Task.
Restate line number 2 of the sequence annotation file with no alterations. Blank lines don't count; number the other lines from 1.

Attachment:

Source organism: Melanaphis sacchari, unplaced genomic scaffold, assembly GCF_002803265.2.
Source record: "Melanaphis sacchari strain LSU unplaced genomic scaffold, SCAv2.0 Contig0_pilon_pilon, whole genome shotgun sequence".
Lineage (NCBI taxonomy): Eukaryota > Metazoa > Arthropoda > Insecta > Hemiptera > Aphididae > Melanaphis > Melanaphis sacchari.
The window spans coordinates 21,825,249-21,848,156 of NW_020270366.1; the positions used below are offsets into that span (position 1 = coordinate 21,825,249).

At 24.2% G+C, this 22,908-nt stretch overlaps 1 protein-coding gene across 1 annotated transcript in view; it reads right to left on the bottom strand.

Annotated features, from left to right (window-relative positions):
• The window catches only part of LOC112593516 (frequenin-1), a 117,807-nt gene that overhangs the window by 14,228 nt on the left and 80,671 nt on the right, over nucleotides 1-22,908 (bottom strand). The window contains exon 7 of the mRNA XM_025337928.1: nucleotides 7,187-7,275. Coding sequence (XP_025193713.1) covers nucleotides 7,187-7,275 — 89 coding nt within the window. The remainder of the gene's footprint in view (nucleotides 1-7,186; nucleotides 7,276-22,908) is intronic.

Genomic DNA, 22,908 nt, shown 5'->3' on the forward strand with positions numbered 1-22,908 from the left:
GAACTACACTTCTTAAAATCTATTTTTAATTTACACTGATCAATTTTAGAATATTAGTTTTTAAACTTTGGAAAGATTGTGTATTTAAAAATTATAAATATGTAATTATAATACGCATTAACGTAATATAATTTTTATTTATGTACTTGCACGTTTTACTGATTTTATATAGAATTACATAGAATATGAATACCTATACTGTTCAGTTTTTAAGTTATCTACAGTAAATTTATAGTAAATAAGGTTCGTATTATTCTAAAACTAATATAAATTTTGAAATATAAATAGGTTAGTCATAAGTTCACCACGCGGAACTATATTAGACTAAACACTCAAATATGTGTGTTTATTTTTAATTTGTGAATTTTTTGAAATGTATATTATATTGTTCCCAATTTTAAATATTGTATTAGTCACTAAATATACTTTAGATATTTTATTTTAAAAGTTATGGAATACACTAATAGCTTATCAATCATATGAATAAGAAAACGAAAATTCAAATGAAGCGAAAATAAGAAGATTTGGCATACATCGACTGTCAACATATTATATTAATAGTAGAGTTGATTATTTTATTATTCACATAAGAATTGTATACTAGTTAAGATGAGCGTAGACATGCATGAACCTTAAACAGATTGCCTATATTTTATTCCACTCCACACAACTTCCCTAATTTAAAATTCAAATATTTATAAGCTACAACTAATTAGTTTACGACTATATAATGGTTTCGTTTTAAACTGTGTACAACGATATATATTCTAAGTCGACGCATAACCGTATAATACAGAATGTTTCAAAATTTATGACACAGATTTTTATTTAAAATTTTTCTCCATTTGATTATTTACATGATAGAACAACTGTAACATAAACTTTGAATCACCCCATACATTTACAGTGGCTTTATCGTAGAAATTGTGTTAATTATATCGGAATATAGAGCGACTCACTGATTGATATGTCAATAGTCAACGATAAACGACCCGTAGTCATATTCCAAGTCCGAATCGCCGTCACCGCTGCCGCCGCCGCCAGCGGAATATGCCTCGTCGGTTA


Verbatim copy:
Source record: "Melanaphis sacchari strain LSU unplaced genomic scaffold, SCAv2.0 Contig0_pilon_pilon, whole genome shotgun sequence".